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September 12, 2005

Katrina response was slow...compared to what?

Jack Kelly makes some good points. He has some facts, figures and choice words for those who say that the relief response to hurricane Katrina was slow. Try comparing it to previous response times.

For instance, it took five days for National Guard troops to arrive in strength on the scene in Homestead, Fla. after Hurricane Andrew hit in 2002. But after Katrina, there was a significant National Guard presence in the afflicted region in three.

Journalists who are long on opinions and short on knowledge have no idea what is involved in moving hundreds of tons of relief supplies into an area the size of England in which power lines are down, telecommunications are out, no gasoline is available, bridges are damaged, roads and airports are covered with debris, and apparently have little interest in finding out.

So they libel as a "national disgrace" the most monumental and successful disaster relief operation in world history.

He also points out that National Guardsmen can't be instantly transported to the scene of the disaster. A massive operation like this takes time, but even given that, they did exceptionally well.
Guardsmen need to receive mobilization orders; report to their armories; draw equipment; receive orders and convoy to the disaster area. Guardsmen driving down from Pennsylvania or Navy ships sailing from Norfolk can't be on the scene immediately.

Relief efforts must be planned. Other than prepositioning supplies near the area likely to be afflicted (which was done quite efficiently), this cannot be done until the hurricane has struck and a damage assessment can be made. There must be a route reconnaissance to determine if roads are open, and bridges along the way can bear the weight of heavily laden trucks.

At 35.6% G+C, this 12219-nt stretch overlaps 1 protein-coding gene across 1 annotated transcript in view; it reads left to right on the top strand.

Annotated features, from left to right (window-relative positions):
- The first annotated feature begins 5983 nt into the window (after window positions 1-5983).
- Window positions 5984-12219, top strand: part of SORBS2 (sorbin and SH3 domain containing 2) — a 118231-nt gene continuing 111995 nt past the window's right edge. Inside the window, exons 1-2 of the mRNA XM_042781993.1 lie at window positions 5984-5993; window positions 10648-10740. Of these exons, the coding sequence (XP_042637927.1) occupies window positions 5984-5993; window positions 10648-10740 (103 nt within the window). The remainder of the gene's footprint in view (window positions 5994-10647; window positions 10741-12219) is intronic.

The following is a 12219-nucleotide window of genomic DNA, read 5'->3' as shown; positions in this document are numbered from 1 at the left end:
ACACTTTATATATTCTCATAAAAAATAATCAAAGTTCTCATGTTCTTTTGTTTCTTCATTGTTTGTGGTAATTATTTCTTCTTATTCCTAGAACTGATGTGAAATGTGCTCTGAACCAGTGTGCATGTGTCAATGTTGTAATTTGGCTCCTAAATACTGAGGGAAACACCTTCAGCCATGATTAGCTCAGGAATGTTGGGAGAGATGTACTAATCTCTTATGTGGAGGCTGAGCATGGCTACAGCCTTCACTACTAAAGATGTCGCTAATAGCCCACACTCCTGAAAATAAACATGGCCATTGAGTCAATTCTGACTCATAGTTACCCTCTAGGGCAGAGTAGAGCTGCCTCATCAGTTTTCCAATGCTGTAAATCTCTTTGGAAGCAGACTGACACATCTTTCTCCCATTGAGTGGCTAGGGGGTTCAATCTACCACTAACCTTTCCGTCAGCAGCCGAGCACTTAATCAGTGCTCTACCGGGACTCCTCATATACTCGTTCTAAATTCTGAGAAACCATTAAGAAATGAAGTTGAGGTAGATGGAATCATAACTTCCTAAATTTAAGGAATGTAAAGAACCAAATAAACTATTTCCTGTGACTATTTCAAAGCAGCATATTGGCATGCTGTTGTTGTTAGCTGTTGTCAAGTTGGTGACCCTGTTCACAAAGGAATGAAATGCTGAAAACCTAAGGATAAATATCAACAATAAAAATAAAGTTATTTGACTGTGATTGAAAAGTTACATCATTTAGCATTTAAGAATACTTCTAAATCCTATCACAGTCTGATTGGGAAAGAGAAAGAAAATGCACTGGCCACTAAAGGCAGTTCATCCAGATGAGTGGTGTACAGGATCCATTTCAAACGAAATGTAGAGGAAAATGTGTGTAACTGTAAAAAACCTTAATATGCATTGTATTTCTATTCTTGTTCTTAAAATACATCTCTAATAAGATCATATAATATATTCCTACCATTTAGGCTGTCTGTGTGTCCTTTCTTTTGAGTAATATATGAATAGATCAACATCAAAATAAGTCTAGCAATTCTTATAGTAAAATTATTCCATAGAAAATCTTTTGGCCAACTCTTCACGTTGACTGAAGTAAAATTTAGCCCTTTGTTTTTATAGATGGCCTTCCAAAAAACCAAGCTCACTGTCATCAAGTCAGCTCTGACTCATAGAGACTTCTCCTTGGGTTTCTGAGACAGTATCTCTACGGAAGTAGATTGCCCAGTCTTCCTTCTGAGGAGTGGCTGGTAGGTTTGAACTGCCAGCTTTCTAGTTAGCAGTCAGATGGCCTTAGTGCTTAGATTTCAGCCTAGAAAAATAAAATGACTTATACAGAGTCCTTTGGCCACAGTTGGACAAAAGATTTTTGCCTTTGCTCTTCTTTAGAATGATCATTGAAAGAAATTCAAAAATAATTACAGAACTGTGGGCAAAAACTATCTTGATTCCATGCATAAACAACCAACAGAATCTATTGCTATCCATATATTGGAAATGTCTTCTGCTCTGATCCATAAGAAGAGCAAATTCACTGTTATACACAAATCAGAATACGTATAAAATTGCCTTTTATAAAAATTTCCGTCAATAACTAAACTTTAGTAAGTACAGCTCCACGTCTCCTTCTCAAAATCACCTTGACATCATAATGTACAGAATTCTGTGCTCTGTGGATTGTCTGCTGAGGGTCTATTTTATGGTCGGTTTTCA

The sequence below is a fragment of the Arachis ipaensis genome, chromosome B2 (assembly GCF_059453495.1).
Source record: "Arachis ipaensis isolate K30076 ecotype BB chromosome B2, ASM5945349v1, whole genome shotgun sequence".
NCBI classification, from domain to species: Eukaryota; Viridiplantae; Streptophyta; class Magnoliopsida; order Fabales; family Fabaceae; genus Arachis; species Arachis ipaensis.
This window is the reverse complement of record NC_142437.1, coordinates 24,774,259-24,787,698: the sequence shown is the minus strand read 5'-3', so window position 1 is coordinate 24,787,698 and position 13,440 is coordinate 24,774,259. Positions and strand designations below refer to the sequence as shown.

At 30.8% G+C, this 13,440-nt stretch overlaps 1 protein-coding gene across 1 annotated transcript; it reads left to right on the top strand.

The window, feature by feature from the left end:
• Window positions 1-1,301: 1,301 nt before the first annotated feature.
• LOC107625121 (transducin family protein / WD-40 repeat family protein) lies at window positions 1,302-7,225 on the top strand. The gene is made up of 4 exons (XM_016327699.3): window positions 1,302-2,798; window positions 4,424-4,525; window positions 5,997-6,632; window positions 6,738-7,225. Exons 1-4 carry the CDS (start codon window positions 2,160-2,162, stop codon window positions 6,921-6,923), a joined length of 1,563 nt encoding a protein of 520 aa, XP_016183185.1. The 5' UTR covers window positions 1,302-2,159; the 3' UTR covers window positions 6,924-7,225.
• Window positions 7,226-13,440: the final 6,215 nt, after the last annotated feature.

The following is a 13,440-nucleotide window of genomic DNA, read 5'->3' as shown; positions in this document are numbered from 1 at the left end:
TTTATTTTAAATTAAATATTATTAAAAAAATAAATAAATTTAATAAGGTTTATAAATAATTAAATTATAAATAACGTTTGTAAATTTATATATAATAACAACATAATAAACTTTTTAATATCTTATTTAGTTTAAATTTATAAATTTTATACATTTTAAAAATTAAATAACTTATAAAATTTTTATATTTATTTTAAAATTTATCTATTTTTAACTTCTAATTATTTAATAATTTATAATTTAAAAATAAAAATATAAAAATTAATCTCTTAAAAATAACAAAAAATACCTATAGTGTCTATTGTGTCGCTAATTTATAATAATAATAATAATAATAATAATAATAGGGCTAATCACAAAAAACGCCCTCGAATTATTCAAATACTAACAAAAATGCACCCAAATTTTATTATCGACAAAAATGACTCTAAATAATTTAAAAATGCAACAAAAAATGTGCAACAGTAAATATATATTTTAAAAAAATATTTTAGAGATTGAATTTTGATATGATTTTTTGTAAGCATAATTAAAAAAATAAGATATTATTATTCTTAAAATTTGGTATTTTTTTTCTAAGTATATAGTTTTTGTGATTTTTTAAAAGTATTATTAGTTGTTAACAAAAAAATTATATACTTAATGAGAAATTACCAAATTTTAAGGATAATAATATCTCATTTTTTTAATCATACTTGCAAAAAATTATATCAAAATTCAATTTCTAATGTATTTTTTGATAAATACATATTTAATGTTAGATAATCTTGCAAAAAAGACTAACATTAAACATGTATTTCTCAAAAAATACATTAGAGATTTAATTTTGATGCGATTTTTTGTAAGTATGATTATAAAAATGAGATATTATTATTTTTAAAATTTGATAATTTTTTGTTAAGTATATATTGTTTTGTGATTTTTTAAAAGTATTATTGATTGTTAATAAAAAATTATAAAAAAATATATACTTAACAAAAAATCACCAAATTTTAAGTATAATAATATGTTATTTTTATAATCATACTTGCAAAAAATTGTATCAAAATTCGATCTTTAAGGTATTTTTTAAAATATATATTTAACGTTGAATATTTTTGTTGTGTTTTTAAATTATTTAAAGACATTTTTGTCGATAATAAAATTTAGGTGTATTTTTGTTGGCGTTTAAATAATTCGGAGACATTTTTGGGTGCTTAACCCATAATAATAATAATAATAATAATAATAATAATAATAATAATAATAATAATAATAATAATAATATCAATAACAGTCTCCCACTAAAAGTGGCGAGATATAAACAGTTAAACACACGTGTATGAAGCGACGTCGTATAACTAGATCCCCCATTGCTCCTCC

And federal troops and Guardsmen from other states cannot be sent to a disaster area until their presence has been requested by the governors of the afflicted states.

Exhibit A on the bill of indictment of federal sluggishness is that it took four days before most people were evacuated from the Louisiana Superdome.

The levee broke Tuesday morning. Buses had to be rounded up and driven from Houston to New Orleans across debris-strewn roads. The first ones arrived Wednesday evening. That seems pretty fast to me.

The article also includes a response from a former Air Force logistics officer who explains the hardships and obstacles that had to be overcome in order to deal with such devastation done to such a huge area. "Read the whole thing"(TM).

Posted by Doug at September 12, 2005 12:09 PM

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